I decided to base some short fiction off of several tiny ghosts that have inspired me.  This is all off the cuff, and I don’t ever have it reviewed or edited, as a writing exercise.  Or we could just go with ‘for the hell of it’.  Anyway, it’s based off this one.

“Hey, what’s that?” Kelly asked.  She was pointing up a small, mean trail he’d never seen before.  There was a sign at the point where the trail turned, although it was too far to read.

“I dunno.  Let’s go see,” he said.  He led the way up, occasionally turning to make sure she was still there.  She had a quick grin, her dark green eyes often seemed to sparkle with amusement.  She smiled at him every time he turned around.

When they got close enough to read the sign, they were both puzzled.  It was in a language they couldn’t read- didn’t even recognize.

They shrugged and continued up the path.  They walked mostly in companionable silence- they’d been friends for years, and talking was hard when you’re trying not to pant with exertion.  When the popping noises started, Kelly got out “That sounds like a tree” before blackness swallowed them both.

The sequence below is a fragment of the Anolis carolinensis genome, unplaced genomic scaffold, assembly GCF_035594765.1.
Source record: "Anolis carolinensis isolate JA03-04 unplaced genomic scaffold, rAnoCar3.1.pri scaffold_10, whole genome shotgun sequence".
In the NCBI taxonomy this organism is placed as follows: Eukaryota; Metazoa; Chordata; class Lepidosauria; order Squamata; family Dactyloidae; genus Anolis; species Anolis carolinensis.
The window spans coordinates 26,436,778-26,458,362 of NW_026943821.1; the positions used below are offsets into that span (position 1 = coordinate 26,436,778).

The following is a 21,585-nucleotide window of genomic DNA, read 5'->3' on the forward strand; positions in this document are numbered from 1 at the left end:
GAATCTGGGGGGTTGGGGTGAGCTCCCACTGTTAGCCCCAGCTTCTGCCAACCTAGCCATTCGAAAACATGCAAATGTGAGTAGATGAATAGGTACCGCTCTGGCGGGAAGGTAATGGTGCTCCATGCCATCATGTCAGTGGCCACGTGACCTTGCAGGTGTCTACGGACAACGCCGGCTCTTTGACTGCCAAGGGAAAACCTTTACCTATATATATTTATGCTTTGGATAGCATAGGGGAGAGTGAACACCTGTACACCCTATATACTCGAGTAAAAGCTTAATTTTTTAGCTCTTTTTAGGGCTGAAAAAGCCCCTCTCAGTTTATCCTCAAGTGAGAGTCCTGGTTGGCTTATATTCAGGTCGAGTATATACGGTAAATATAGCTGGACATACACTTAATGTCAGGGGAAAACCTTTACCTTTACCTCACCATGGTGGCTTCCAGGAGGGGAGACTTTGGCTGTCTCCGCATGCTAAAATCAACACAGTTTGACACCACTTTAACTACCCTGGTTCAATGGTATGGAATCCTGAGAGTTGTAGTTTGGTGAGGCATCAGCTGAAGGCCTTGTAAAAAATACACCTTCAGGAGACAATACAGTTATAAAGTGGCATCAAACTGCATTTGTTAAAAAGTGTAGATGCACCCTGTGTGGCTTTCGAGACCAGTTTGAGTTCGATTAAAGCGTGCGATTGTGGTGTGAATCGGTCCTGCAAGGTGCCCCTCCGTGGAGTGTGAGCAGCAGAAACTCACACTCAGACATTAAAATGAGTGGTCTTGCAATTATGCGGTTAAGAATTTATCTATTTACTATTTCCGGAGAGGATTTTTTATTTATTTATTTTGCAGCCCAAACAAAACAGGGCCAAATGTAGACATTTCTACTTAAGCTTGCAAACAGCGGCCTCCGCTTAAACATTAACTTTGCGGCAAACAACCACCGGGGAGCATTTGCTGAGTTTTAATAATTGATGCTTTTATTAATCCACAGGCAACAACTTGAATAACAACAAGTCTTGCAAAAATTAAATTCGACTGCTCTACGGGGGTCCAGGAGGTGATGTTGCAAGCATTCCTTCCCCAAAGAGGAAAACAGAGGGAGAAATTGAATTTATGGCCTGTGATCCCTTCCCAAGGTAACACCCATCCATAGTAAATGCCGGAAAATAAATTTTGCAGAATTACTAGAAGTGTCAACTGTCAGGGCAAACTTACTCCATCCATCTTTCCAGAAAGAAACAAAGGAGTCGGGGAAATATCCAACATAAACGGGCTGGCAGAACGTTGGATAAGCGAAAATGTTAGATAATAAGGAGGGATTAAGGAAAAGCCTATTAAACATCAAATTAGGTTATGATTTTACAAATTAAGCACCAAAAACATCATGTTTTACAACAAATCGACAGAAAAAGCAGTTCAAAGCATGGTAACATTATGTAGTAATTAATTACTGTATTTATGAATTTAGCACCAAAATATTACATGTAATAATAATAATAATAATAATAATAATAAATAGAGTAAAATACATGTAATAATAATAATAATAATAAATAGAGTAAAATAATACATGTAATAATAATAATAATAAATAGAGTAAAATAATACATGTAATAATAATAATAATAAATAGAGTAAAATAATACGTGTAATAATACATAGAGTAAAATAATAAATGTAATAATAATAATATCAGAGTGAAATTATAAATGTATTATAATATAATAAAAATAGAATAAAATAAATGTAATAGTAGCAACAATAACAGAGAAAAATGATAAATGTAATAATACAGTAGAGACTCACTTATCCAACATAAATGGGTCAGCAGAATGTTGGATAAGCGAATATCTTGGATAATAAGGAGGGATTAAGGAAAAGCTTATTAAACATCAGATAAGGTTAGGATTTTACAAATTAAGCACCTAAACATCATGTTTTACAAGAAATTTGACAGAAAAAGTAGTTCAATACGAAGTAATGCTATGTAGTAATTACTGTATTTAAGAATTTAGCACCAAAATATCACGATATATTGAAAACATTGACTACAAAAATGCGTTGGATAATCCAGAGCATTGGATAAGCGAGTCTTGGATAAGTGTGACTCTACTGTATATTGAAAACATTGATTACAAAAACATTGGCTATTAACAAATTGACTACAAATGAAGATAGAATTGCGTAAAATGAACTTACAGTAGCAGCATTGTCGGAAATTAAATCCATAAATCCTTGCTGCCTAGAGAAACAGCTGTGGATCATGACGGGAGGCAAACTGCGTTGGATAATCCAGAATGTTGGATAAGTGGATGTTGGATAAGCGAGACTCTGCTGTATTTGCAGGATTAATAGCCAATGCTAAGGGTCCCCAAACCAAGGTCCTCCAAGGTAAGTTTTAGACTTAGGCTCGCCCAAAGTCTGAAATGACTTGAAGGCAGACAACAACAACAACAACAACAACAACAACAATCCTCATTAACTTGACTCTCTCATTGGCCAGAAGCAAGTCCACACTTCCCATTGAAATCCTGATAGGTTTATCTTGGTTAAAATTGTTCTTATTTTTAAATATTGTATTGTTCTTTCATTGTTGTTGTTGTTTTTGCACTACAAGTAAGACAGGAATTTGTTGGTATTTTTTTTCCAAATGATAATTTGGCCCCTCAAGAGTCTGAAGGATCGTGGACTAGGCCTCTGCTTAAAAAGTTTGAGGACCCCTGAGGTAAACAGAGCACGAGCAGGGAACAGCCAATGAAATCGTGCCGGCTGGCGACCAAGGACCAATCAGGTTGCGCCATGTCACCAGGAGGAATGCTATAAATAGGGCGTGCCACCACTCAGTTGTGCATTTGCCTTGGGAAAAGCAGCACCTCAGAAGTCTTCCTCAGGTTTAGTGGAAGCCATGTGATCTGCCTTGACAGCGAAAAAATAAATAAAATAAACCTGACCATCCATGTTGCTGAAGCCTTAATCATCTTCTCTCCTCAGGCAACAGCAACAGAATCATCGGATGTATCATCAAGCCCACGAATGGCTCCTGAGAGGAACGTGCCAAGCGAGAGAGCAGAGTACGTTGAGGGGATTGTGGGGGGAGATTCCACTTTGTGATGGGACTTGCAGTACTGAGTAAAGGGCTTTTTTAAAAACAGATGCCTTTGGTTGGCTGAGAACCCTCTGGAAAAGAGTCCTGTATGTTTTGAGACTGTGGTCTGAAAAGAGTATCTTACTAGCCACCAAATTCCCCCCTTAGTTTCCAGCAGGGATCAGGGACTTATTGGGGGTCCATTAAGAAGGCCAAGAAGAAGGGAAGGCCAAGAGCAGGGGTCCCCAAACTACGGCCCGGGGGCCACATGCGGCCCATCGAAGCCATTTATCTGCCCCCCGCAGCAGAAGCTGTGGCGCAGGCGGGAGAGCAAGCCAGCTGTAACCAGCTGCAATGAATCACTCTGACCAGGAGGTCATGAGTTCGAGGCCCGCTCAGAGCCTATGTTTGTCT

~~~~~~~~~~

When he opened his eyes, green overwhelmed him.  He was in a clearing, and the trees around him were green.  Not forest green, but a very bright green.  He half believed that if the sun had set, he would be able to see by the green the trees gave off.  Kelly lay next to him, and he shook her awake. She opened her eyes and he tried not to jump- her eyes were the same shade of green as the trees.  They didn’t seem to move quite as fast as she did, as she sat up they seemed to trail her face.

The clearing was circular- trees on all sides, except where a short path led to a low building.  The building was covered in the same language the sign had been.  “I think we’re supposed to go there,” she said.

“Yeah.”  That made him very nervous.  He walked into the woods, away from the building- after a few moments, he came back into the clearing.

“I don’t think we can leave.”  She looked around.  “This doesn’t look like home.”